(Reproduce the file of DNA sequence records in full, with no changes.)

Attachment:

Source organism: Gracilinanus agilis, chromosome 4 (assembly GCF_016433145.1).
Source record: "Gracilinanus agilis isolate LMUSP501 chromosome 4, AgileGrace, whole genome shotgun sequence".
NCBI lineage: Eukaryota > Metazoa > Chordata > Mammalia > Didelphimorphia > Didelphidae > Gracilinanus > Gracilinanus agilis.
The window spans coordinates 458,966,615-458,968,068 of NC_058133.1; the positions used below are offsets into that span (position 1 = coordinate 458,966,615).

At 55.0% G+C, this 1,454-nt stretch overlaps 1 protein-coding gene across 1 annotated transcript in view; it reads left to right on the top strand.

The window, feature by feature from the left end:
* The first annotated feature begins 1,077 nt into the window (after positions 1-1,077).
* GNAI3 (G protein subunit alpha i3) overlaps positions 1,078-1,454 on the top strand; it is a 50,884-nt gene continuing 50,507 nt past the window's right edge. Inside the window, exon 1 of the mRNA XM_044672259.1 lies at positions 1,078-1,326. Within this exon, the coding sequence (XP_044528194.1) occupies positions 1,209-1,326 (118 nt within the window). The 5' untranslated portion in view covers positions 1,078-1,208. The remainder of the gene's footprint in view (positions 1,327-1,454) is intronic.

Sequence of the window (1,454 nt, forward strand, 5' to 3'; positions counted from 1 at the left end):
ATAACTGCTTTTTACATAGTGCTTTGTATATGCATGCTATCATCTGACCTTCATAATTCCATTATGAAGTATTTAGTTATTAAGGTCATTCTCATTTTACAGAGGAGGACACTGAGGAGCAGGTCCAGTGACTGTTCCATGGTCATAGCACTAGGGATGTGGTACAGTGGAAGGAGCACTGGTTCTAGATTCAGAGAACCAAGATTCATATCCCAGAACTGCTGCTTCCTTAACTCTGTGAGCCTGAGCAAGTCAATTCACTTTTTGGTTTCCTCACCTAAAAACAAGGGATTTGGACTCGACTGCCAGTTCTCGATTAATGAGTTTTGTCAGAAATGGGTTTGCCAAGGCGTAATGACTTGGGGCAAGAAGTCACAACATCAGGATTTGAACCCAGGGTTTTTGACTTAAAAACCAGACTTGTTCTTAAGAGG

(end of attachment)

Source organism: Gracilinanus agilis, chromosome 4 (assembly GCF_016433145.1).
Source record: "Gracilinanus agilis isolate LMUSP501 chromosome 4, AgileGrace, whole genome shotgun sequence".
NCBI lineage: Eukaryota > Metazoa > Chordata > Mammalia > Didelphimorphia > Didelphidae > Gracilinanus > Gracilinanus agilis.
The window spans coordinates 458,966,615-458,968,068 of NC_058133.1; the positions used below are offsets into that span (position 1 = coordinate 458,966,615).

At 55.0% G+C, this 1,454-nt stretch overlaps 1 protein-coding gene across 1 annotated transcript in view; it reads left to right on the top strand.

The window, feature by feature from the left end:
* The first annotated feature begins 1,077 nt into the window (after positions 1-1,077).
* GNAI3 (G protein subunit alpha i3) overlaps positions 1,078-1,454 on the top strand; it is a 50,884-nt gene continuing 50,507 nt past the window's right edge. Inside the window, exon 1 of the mRNA XM_044672259.1 lies at positions 1,078-1,326. Within this exon, the coding sequence (XP_044528194.1) occupies positions 1,209-1,326 (118 nt within the window). The 5' untranslated portion in view covers positions 1,078-1,208. The remainder of the gene's footprint in view (positions 1,327-1,454) is intronic.

Sequence of the window (1,454 nt, forward strand, 5' to 3'; positions counted from 1 at the left end):
ATAACTGCTTTTTACATAGTGCTTTGTATATGCATGCTATCATCTGACCTTCATAATTCCATTATGAAGTATTTAGTTATTAAGGTCATTCTCATTTTACAGAGGAGGACACTGAGGAGCAGGTCCAGTGACTGTTCCATGGTCATAGCACTAGGGATGTGGTACAGTGGAAGGAGCACTGGTTCTAGATTCAGAGAACCAAGATTCATATCCCAGAACTGCTGCTTCCTTAACTCTGTGAGCCTGAGCAAGTCAATTCACTTTTTGGTTTCCTCACCTAAAAACAAGGGATTTGGACTCGACTGCCAGTTCTCGATTAATGAGTTTTGTCAGAAATGGGTTTGCCAAGGCGTAATGACTTGGGGCAAGAAGTCACAACATCAGGATTTGAACCCAGGGTTTTTGACTTAAAAACCAGACTTGTTCTTAAGAGG